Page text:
Telling friends and family you have cancer

A cancer diagnosis comes with a whole mixed bag of emotions, a new vocabulary, a new routine. Breaking the news to friends and family about your cancer can be difficult.

Pick the moment

This initial conversation should happen at the right time. If your friend or loved one has had a bad day (or is already stressed or emotional), save it for another time. And keep the discussion private, quiet and focused. Turn off the TV, phone or radio, and shut the door.

Don’t shock

Hearing that you have cancer won’t be easy for anyone who cares about you. Therefore, you need to ease into the discussion slowly and gently. Start off by saying you have something serious you want to talk about, or mention, “You know how I went to see my doctor the other day?”

Choose who to tell

You don’t have to tell everyone right off the bat that you have cancer. Start with your partner and children, then choose who you want to inform from there.

Expect silence

When you tell someone you have cancer, she may go silent. Don’t panic. She is probably just trying to find the right words. Encourage her to say what’s on her mind and to ask questions.

Give information in chunks

Instead of blurting out, “I have cancer,” then rushing through everything your doctor said, take control of the conversation and slow it down. Give your loved one information one sentence at a time. He’ll be more able to process what you’re saying and will feel more comfortable about asking questions.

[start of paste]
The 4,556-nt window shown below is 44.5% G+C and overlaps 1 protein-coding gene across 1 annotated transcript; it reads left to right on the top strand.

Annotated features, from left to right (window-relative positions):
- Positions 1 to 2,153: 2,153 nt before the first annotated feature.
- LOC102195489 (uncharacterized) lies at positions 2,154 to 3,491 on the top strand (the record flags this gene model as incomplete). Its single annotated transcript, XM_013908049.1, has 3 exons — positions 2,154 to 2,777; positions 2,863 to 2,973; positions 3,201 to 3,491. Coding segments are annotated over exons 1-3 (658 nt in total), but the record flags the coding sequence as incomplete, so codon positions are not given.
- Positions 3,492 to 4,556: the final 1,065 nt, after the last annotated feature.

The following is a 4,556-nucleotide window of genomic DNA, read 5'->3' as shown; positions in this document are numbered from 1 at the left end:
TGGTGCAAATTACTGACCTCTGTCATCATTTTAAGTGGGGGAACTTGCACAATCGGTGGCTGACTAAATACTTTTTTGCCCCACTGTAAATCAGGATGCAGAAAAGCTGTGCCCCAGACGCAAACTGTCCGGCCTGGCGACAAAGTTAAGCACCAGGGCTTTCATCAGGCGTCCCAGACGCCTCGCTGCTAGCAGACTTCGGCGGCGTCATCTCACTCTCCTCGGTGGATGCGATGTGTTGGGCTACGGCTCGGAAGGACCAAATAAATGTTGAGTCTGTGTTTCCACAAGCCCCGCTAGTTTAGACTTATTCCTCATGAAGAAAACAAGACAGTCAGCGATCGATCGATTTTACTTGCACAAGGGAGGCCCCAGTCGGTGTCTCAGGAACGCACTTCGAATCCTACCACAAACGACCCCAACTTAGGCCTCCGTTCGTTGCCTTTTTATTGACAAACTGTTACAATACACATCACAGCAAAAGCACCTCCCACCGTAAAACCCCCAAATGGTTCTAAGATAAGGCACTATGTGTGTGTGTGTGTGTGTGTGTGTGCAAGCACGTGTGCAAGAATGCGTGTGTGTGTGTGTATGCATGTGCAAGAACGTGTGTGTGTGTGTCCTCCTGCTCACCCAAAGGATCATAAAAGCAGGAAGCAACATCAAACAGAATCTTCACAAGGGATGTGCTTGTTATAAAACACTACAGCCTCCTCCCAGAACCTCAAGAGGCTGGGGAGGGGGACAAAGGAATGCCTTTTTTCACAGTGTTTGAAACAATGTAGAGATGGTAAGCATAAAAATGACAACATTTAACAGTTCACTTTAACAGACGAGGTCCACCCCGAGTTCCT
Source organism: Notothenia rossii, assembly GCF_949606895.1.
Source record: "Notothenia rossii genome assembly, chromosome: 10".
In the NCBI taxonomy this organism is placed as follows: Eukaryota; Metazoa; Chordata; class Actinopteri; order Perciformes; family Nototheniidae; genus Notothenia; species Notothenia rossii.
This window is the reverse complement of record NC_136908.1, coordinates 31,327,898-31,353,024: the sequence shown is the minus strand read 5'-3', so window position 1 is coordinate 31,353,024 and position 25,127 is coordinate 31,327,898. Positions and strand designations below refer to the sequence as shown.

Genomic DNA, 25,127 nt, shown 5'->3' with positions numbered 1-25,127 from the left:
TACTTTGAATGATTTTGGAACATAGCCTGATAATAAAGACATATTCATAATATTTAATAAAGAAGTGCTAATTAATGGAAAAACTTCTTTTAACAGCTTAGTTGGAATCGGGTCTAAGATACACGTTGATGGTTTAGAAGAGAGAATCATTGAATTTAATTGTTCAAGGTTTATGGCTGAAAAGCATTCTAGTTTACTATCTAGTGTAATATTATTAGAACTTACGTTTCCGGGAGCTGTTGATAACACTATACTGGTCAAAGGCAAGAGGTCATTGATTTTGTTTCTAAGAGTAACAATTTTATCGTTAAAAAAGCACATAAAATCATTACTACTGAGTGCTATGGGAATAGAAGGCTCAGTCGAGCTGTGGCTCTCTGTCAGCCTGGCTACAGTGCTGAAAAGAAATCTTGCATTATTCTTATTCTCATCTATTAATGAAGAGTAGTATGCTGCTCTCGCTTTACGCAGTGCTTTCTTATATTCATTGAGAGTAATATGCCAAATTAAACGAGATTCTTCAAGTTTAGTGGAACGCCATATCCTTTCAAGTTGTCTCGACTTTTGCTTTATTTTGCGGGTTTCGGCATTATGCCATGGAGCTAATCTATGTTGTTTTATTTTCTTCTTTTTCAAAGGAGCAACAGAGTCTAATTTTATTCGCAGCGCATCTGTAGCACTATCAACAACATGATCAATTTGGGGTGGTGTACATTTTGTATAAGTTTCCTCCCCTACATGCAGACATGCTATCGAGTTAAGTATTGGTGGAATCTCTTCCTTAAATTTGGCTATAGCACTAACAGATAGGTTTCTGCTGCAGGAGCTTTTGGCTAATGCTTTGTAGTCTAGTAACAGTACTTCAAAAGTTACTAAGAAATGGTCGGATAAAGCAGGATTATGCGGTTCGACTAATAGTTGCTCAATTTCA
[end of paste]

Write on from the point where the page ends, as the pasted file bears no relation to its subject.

Be honest

Particularly when dealing with children, be honest about what you’re going through and what they can expect. Also, be sure to say everything you want to say. Talk about your feelings, as well as the seriousness of the situation. Your inner circle of support — your friends and family — will need to know as much as they can about your diagnosis.


You’ve probably had time to research information about your cancer online, or maybe your doctor gave you some research when you received your diagnosis. Pass whatever details you have along to loved ones. Direct them to popular medical journals or online cancer sites like that of the American Cancer Society. This way, they can research your condition and will feel more in control of how to help you.

Enlist help from others

Friends or loved ones will probably jump to your aid the moment they hear you’ve been diagnosed. Don’t be afraid to ask for help. Get them to spread the news or answer questions from extended friends or coworkers. This will take a little of the pressure off of you. 


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